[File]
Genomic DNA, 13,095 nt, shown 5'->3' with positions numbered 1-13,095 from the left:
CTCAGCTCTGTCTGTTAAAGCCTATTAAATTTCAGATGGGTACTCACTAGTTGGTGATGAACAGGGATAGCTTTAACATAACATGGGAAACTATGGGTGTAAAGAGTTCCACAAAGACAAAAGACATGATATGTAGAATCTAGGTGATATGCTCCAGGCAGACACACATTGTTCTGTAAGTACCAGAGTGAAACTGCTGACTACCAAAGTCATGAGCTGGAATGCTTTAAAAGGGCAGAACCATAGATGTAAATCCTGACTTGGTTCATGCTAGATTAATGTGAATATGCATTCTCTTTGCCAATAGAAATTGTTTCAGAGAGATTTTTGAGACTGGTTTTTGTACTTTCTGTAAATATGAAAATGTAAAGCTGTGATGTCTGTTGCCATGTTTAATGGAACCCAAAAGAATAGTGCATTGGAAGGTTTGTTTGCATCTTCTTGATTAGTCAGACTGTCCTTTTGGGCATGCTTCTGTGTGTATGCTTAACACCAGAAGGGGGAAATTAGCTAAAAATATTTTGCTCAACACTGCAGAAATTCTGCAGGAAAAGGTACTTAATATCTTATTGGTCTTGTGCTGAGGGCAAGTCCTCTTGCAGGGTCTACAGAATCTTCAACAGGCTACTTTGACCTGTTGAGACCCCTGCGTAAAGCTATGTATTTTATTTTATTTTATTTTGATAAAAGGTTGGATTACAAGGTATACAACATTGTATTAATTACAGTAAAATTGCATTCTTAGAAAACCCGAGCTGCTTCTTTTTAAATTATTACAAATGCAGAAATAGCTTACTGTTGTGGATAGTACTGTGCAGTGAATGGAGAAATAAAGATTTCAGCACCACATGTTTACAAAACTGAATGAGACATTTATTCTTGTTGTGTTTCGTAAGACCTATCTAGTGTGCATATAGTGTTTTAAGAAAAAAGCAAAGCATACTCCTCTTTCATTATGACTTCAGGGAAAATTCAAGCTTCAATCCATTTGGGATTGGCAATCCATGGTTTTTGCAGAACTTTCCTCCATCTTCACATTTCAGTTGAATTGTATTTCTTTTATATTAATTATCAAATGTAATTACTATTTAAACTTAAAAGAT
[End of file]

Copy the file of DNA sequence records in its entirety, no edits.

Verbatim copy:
Genomic DNA, 13,095 nt, shown 5'->3' with positions numbered 1-13,095 from the left:
CTCAGCTCTGTCTGTTAAAGCCTATTAAATTTCAGATGGGTACTCACTAGTTGGTGATGAACAGGGATAGCTTTAACATAACATGGGAAACTATGGGTGTAAAGAGTTCCACAAAGACAAAAGACATGATATGTAGAATCTAGGTGATATGCTCCAGGCAGACACACATTGTTCTGTAAGTACCAGAGTGAAACTGCTGACTACCAAAGTCATGAGCTGGAATGCTTTAAAAGGGCAGAACCATAGATGTAAATCCTGACTTGGTTCATGCTAGATTAATGTGAATATGCATTCTCTTTGCCAATAGAAATTGTTTCAGAGAGATTTTTGAGACTGGTTTTTGTACTTTCTGTAAATATGAAAATGTAAAGCTGTGATGTCTGTTGCCATGTTTAATGGAACCCAAAAGAATAGTGCATTGGAAGGTTTGTTTGCATCTTCTTGATTAGTCAGACTGTCCTTTTGGGCATGCTTCTGTGTGTATGCTTAACACCAGAAGGGGGAAATTAGCTAAAAATATTTTGCTCAACACTGCAGAAATTCTGCAGGAAAAGGTACTTAATATCTTATTGGTCTTGTGCTGAGGGCAAGTCCTCTTGCAGGGTCTACAGAATCTTCAACAGGCTACTTTGACCTGTTGAGACCCCTGCGTAAAGCTATGTATTTTATTTTATTTTATTTTGATAAAAGGTTGGATTACAAGGTATACAACATTGTATTAATTACAGTAAAATTGCATTCTTAGAAAACCCGAGCTGCTTCTTTTTAAATTATTACAAATGCAGAAATAGCTTACTGTTGTGGATAGTACTGTGCAGTGAATGGAGAAATAAAGATTTCAGCACCACATGTTTACAAAACTGAATGAGACATTTATTCTTGTTGTGTTTCGTAAGACCTATCTAGTGTGCATATAGTGTTTTAAGAAAAAAGCAAAGCATACTCCTCTTTCATTATGACTTCAGGGAAAATTCAAGCTTCAATCCATTTGGGATTGGCAATCCATGGTTTTTGCAGAACTTTCCTCCATCTTCACATTTCAGTTGAATTGTATTTCTTTTATATTAATTATCAAATGTAATTACTATTTAAACTTAAAAGAT